See Ill. No.4.
Step 5. Start of second row: Insert the tongue ridge of the next plank to the groove of the first plank at a 20-30 degree angle to the floor –this is where you will place the cut plank from row 1 to ensure the staggered seams. Press downwards with your hands allowing the plank to “click” into place and lay flat on the floor (Figures A & B).
Should you need to “straighten” a row or “tighten” the seams you can use a scrap of the planking as a “tapping block”. By using the tapping block (which you have so cleverly created with a piece of scrap tongue and groove flooring) and your rubber mallet you will save the edges on the flooring from any damaging blows.
See ill. No.5,6.
Step 6. Once you have reached the end of the row, you may have to use have to use the crowbar and mallet to tap the last piece into place (space against the wall will be tight). See ill. No.7
See ill. No.8.
Step 8. Proceed the same way for subsequent rows. See ill. No.9.
Step 9. The last row: Hopefully the gap between your flooring and your wall will be uniform along its length. You can ensure the gap is uniform by measuring at both ends of the room.
Measuring: Overlap (matching seam to seam) one plank over your flooring (see Ill.10). Place a second plank (make sure it is snug against the wall) on top of the overlapping plank. You should be working with the depth of three planks – one on top of another. Mark your measurements onto the overlapping plank (the one sandwiched in the middle). You will cut the width of your last row to the measurements you have just made.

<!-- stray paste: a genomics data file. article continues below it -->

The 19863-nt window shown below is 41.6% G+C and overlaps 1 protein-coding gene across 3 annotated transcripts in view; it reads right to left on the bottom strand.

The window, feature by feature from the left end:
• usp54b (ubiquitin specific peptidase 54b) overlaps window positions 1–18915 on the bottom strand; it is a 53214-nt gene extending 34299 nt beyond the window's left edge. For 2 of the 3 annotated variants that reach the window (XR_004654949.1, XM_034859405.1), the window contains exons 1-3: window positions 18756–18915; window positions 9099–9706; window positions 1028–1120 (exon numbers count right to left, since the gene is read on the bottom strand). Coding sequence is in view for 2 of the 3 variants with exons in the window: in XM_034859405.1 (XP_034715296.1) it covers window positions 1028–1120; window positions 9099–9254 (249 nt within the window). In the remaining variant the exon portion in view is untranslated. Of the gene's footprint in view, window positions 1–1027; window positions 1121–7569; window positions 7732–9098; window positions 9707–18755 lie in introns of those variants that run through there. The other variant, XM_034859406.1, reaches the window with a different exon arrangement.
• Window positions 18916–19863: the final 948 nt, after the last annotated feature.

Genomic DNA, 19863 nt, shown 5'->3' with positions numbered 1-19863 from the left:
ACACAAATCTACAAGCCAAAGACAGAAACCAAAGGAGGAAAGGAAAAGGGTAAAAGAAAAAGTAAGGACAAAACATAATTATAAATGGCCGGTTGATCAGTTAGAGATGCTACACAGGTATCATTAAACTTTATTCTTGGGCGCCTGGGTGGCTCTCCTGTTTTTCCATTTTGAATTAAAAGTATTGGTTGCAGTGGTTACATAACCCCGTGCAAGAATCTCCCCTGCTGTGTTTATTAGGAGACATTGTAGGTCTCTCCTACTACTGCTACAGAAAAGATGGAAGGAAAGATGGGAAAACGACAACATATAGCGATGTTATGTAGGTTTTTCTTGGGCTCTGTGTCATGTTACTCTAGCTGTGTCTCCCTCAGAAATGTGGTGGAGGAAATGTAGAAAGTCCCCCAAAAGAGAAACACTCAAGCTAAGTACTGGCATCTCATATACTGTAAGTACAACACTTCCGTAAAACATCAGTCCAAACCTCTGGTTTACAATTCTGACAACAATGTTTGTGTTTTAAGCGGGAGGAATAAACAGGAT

Make sure you maintain the tongue and groove of your flooring and that you cut the CORRECT SIDE!!!
Remember: Measure twice, Cut once!
- For daily maintenance, you can use a damp mop to clean the cork floors. Too much moisture can cause warping which is not covered under warranty.
- Quickly wipe spills from the floor to protect cork from excess liquid.
- Use door mat to prevent sand and dirt or other abrasives.
- 4. It’s wise to use felt pads under the legs of furniture to avoid scratching and permanent denting.
- When moving heavy objects try to lift instead of pull. If this is not possible, then using pieces of heavy cardboard under the furniture, while moving it, will help keep your floor from being scratched.
- For in-floor radiant heating, the surface temperature should never exceed 60 ℃ （about 167℉）at anytime.
Our cork products have been surface-sealed with three layers of water based polyurethane. To facilitate installation, the seams are not sealed from the factory. After installation we recommend you re-coat the entire floor. This will seal the seams to protect the joints against dirt accumulation and water spillage. Apply 2 coats of floor grade water based polyurethane for light residential use or 3 coats for heavy residential or commercial use. Follow sealant manufacturer’s application instructions.